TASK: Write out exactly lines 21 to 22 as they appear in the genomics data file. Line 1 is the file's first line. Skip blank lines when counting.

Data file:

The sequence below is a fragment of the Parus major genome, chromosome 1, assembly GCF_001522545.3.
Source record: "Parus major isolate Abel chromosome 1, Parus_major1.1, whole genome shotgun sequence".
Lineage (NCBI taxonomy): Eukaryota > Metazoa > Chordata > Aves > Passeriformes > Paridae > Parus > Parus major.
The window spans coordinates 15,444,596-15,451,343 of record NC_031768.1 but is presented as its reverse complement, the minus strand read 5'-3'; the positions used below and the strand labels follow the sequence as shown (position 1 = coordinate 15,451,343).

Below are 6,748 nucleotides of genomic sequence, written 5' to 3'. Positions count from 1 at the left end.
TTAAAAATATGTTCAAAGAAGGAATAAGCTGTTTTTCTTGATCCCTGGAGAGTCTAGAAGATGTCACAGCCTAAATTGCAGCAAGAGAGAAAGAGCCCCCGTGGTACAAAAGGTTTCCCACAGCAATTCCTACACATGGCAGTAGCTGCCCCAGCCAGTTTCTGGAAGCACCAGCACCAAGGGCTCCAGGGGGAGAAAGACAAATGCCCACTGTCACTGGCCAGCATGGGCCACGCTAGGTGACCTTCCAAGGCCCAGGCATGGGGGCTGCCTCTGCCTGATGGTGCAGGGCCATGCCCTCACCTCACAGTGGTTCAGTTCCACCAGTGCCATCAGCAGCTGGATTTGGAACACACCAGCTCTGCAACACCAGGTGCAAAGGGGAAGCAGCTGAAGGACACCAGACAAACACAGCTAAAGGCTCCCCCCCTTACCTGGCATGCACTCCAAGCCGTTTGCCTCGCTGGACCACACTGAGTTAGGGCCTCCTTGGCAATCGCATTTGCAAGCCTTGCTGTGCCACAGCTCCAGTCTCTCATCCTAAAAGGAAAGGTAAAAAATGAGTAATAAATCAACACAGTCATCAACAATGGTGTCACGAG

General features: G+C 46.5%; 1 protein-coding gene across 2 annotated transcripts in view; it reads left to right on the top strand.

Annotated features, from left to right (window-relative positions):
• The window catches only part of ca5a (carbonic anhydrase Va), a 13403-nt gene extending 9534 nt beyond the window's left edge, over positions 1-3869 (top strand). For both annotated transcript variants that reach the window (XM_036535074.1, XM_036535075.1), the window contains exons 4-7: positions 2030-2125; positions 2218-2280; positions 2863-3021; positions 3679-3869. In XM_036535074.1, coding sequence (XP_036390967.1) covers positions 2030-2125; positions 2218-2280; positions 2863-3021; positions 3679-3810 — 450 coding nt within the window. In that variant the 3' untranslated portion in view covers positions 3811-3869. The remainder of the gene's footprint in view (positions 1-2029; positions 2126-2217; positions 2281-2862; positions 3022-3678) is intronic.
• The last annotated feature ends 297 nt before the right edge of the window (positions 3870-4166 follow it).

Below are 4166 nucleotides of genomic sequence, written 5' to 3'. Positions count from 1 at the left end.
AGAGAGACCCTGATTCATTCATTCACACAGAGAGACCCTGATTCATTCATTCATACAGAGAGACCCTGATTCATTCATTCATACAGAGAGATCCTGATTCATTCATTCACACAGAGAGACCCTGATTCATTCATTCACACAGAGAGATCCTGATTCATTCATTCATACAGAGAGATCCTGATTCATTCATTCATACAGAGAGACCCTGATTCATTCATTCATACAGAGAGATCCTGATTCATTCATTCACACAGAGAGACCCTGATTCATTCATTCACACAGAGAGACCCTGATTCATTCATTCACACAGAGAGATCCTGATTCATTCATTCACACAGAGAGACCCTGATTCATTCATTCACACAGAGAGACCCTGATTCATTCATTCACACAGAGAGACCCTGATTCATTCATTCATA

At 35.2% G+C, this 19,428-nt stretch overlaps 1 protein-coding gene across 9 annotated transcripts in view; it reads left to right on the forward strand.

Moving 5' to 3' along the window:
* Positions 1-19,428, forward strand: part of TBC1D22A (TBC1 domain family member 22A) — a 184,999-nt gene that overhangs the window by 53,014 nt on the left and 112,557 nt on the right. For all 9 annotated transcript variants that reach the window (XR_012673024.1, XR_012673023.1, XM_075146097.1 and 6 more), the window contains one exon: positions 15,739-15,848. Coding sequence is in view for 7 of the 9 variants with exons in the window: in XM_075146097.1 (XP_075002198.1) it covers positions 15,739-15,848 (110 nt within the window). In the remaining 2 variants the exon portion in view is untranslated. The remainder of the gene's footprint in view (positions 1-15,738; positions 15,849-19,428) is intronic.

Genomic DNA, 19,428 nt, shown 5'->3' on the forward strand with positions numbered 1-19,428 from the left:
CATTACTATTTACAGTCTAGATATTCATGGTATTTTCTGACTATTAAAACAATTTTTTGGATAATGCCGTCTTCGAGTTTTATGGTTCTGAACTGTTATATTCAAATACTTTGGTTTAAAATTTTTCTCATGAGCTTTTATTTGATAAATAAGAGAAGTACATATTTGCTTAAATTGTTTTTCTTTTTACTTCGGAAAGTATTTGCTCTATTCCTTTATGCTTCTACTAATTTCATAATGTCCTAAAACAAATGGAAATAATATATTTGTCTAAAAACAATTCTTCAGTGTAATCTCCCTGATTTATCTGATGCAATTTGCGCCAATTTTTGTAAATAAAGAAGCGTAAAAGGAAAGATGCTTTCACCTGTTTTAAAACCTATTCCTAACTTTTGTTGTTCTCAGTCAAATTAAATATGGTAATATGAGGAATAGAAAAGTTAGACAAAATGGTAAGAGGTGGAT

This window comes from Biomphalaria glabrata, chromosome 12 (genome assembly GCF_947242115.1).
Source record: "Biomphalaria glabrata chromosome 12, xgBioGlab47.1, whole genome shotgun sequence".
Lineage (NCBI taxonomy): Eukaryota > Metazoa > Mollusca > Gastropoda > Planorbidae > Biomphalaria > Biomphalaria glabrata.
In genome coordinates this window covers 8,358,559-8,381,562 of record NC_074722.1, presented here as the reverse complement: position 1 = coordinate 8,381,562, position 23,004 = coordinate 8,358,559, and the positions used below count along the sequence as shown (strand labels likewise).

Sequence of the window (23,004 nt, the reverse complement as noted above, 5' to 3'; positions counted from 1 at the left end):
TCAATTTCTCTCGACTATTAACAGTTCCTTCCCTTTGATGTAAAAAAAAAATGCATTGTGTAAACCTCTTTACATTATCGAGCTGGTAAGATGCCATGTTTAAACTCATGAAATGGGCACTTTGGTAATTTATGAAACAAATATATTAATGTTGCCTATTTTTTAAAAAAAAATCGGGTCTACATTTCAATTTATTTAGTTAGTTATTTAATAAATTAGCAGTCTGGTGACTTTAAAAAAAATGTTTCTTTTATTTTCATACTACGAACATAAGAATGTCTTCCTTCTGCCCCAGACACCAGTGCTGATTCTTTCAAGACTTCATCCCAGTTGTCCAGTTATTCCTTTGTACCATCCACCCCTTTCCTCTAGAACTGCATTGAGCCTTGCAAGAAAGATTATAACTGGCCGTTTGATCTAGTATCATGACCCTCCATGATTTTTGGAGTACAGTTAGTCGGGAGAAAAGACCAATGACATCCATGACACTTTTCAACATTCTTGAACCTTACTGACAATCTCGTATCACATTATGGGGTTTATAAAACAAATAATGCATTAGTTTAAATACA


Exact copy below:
In genome coordinates this window covers 8,358,559-8,381,562 of record NC_074722.1, presented here as the reverse complement: position 1 = coordinate 8,381,562, position 23,004 = coordinate 8,358,559, and the positions used below count along the sequence as shown (strand labels likewise).

Sequence of the window (23,004 nt, the reverse complement as noted above, 5' to 3'; positions counted from 1 at the left end):